It’s wrong to jeopardise patient care, even if it means working very long hours for mediocre pay. That’s why junior doctors will often turn up to work if they are themselves ill, and why they haven't gone on strike for forty years. The leader of the BMA Junior Doctors described today as ‘the saddest day in our profession’s recent history’. It’s difficult to disagree. This is not because emergency care was compromised. The service provided by junior doctors today was on a par with that of a bank holiday (the marriage of Prince William and Kate Middleton was more disruptive to the NHS). Around 3500 patients had elective procedures cancelled, though, and this dispute isn’t their fault.
I was one of ten thousand people who marched on Westminster to protest against the unjust and unsafe imposition of a new deal for junior doctors by an arrogant government. The reforms treated us like cogs in a malfunctioning machine, abolishing our autonomy and any consideration for family life. We cheered as the leader of the opposition spoke up for us, told us how much the NHS meant to him, and explained how the government had got it wrong by undervaluing junior doctors. The year was 2007, and the speaker was David Cameron.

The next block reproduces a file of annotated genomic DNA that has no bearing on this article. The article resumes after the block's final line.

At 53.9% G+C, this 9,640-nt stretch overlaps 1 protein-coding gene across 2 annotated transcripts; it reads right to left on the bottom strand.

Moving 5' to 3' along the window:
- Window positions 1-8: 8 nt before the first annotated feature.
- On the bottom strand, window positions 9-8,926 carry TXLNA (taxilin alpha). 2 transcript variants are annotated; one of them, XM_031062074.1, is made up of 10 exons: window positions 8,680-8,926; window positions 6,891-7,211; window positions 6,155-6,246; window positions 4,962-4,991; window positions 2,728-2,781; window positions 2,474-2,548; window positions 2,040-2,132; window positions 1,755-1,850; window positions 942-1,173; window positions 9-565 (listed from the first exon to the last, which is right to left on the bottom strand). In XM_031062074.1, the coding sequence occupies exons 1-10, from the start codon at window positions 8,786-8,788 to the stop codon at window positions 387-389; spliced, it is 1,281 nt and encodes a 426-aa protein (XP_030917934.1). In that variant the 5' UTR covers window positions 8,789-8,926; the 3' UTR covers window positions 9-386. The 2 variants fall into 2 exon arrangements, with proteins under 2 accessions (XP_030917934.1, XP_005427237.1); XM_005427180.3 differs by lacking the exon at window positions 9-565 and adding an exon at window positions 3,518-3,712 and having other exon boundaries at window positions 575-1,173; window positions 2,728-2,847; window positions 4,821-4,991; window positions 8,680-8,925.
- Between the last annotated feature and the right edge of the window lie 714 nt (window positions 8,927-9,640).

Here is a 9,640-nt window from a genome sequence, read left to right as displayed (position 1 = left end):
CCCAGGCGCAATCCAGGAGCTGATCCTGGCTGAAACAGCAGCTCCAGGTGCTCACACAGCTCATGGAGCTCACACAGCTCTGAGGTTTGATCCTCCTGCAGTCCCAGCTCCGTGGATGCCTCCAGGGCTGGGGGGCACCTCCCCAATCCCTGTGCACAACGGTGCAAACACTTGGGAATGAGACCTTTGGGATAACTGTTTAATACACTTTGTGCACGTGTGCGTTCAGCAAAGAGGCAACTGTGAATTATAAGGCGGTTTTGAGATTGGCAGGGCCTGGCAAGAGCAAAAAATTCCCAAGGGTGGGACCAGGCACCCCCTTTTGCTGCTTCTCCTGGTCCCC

In Yes Minister, 'one of the best run hospitals in the country' turns out to have a major advantage: it has no patients. This week, the Care Quality Commission said that the hospital I work at, Addenbrooke's in Cambridge, is 'inadequate', despite acknowledging that the care provided to patients is 'outstanding', with one of the lowest standardised mortality rates in the UK. This outstanding hospital is so inadequate that it's been placed in what are euphemistically termed 'special measures'.